Essay On Importance Of Elders And Grandparents In Our Family

Essay On Importance Of Elders And Grandparents In Our Family-88
Nevertheless, the feelings that grandparents have for their own child and those, however loving, that they have for a grandchild are usually appreciably different (Kornhaber, 1996).

A major Australian study has found that most preschool grandchildren have contact with their grandparents.

Very few children (2.9 per cent of infants and 2.6 per cent of four to five year olds) have no face-to-face contact with at least one grandparent (Gray, Misson & Hayes, 2005).

This paper discusses the issues involved in grandparent roles in the above circumstances and suggests ways in which service providers can support grandparents.

Most grandparents look forward to the birth of a grandchild, especially the first grandchild, and the pleasure of getting to know the child without the responsibility that being a parent involves.

Contact between grandparents and grandchildren is not entirely a matter of choice but depends on such things as physical proximity, the ongoing relationship that they have with the parents of the grandchildren and other demands on their time from other families of grandchildren (Cherlin & Furstenberg, 1985; Kornhaber, 1996; Troll, 1985).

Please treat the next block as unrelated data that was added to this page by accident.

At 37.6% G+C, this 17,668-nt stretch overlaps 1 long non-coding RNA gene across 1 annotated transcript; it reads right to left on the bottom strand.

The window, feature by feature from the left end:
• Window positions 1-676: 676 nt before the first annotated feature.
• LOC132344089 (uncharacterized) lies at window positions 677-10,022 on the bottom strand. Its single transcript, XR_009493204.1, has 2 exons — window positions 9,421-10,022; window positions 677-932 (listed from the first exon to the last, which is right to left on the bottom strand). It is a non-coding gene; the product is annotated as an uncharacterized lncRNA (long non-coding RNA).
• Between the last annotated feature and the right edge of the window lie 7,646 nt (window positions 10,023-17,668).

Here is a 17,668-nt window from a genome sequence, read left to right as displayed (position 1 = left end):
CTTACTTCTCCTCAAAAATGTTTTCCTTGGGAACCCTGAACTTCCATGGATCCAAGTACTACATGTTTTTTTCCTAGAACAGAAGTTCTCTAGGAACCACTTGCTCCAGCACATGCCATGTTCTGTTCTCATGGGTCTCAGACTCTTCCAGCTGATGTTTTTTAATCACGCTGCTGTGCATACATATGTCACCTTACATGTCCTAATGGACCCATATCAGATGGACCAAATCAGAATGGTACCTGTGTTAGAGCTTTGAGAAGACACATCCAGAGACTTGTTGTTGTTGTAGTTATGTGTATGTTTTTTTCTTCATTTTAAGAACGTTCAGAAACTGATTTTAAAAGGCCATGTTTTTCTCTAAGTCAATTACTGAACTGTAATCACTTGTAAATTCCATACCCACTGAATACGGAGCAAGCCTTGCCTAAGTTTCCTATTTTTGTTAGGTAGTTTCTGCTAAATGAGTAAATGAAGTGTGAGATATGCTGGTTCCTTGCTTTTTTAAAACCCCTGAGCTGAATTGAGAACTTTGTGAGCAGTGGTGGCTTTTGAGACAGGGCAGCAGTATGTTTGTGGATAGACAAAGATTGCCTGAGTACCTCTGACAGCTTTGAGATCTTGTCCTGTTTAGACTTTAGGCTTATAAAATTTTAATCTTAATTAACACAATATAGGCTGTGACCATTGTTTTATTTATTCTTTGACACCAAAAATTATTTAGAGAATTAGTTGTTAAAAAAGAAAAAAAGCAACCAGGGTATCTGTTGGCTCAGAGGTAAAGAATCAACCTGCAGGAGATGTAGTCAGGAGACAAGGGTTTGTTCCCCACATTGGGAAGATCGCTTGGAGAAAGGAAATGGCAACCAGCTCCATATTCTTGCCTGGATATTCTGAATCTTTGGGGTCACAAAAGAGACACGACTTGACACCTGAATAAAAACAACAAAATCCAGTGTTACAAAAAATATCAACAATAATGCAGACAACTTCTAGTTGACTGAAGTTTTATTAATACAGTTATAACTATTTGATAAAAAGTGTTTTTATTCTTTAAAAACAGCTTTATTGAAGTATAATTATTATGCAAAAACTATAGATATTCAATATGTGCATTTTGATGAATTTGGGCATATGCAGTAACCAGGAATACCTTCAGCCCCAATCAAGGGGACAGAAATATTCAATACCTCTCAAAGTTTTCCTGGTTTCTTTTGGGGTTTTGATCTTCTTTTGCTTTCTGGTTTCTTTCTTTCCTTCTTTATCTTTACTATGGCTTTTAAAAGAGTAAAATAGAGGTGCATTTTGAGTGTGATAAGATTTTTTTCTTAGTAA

Where the relationship between parents and grandparents is difficult or tenuous, it may not be easy for grandparents to have an ongoing close and loving relationship with the grandchildren (de Vaus, 1994).

Some become grandparents when they are relatively young and in the workforce, while others, because of the later age of parents at the birth of their first child, may be retired or approaching retirement.

The grandparent role changes over time as grandchildren grow, other grandchildren are born, as family members marry, separate, remarry and move away and grandparents grow old and sometimes frail.

Grandparents often have fulfilling relationships with their grandchildren, watching them learn and grow and being part of their lives, while others find that they are expected to do too much.

Some have to bring up their grandchildren when the parents cannot and some do more childminding than they had expected.


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